Open access peer-reviewed chapter

Phytochemical Profile of Honey

By Aldina Kesić, Nadira Ibrišimović-Mehmedinović and Almir Šestan

Submitted: May 13th 2014Reviewed: January 9th 2015Published: September 30th 2015

DOI: 10.5772/60087

Downloaded: 1191

1. Introduction

During the process of cellular respiration in living organisms some reactive oxygen species (ROS) are constantly forming, sometimes as a result of exogenous sources such as pollution, radiation and ionizing radiation and drugs [1, 2, 3, 4]. They can harm vitally important structures, such as cell membranes, destroying deoxyribonucleic acid (DNA) that is an essential core component of every cell and damaging the respiratory enzymes and genetic material, thus creating the preconditions for the emergence of degenerative and malignant diseases [5, 6, 7, 8].

Production of prooxidant species, especially ROS, is in equilibrium with the antioxidant protection of the organism under normal conditions.

Increased production of pro-oxidants and / or reduced antioxidant protection of the organism can lead to tissue damage and disease. This situation is called oxidative stress, which is the cause or contributing factor in the pathology of many diseases [9].

So, if there is a genetic predisposition or exposure to external factors such as cigarette smoke, sun light, pollution, etc., the balance of prooxidants / antioxidants may be impaired (Figure 1).

Figure 1.

ROS: Occurrence and major consequences on the human body.

Oxidative stress, induced mainly by ROS is now recognized as a major cause of several human health disorders (Figure1) [10, 11]. Antioxidants of both endogenous and exogenous sources have the ability to donate electrons and are effective in mitigating the damaging effects of ROS on cellular components [12]. Honey is a complex mixture of more than seventy different compounds present in varying proportions [13,14]. Many of these phytochemicals such as polyphenols and flavonoids present in honey have antioxidant properties [15,16, 17,18,19]. In view of the importance of the antioxidant phytochemicals present in honey, we undertook a study to characterize the photochemical profiles of several honey samples from different botanical and geographical origins.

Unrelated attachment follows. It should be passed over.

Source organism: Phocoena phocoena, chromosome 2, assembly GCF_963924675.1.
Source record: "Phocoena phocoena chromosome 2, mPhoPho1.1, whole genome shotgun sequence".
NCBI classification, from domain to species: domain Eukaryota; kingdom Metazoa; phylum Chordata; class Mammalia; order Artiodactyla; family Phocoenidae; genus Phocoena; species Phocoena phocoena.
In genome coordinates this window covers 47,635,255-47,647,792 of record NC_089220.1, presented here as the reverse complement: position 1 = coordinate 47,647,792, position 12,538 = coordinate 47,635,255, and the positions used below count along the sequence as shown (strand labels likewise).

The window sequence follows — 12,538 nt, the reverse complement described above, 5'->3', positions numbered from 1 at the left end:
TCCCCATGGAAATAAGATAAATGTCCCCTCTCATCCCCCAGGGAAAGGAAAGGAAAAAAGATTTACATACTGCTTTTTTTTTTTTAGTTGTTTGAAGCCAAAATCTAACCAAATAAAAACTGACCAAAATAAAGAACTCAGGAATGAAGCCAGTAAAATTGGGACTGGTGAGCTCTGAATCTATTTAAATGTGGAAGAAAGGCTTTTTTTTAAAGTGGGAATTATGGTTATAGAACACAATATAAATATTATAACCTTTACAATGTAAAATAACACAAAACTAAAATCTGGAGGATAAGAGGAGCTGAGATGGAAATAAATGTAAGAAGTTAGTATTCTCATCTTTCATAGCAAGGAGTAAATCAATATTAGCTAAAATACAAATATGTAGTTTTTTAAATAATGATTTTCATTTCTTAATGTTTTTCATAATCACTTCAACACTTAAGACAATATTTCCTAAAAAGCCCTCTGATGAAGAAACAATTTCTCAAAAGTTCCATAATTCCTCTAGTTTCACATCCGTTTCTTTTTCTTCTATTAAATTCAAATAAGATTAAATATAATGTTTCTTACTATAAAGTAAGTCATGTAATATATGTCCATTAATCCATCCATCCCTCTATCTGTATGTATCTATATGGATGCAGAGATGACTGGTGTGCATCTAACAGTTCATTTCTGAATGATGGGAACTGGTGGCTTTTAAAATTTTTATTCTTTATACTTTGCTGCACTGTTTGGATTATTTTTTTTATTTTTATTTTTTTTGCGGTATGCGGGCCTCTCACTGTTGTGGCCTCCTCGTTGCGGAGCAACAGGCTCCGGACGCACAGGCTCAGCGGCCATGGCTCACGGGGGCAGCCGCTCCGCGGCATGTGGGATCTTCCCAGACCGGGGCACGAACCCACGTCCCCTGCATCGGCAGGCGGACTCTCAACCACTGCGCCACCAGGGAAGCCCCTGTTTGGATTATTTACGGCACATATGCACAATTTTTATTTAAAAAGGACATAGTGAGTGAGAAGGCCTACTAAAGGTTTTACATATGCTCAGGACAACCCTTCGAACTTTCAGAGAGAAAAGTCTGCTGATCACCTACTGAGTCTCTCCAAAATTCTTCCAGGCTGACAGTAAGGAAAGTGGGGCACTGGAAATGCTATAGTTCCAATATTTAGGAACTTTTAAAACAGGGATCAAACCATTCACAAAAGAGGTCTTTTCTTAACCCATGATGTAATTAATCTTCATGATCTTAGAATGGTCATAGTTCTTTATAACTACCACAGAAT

2. Methods and materials

The study included 60 samples of honey from different botanical and geographical origin. Samples of honey were collected in cooperation with the Union of Beekeepers of Tuzla Canton, Bosnia and Herzegovina. Information about the botanical and geographical origin of the samples was collected from the producers themselves. The analysis of total antioxidants in the samples analyzed, and an analysis of the content of polyphenols were made [20, 21, 22]. Then, statistical analysis of the data was performed and examined the correlation between the total antioxidant capacity of honey and polyphenol content. The total content of antioxidants in the samples was determined by Ferric Reducing Antioxidant Power (FRAP) method [23, 24, 25]. Total polyphenols in the samples were determined using the Folin-Ciocalteu (FC) method [26].

2.1. Determination of total antioxidant capacity of honey using the FRAP method

In order to determine the antioxidant capacity, a lot of methods based on different mechanisms of antioxidant defensce systems were developed, such as the removal or inhibition of free radicals or chelating metal ions, which would otherwise lead to the formation of free radicals.

The method used in our study is an indirect FRAP method. The FRAP is a method that was described in 1996 by Benzie and Strain, but in 1999 was further modified [25, 27]. This is a simple, quick test method based on the reduction of iron from ferric Fe3+ into the ferrous Fe2+ form in the presence of antioxidants, where at low pH level, a deep- blue colored complex of ferro tripyridyltriazine is developed, which has an absorption maximum at 593 nm (Figure 2.). The reaction is not specific. The results are expressed as the µmol Fe2+ equivalent of (Fe) / mL sample.

Figure 2.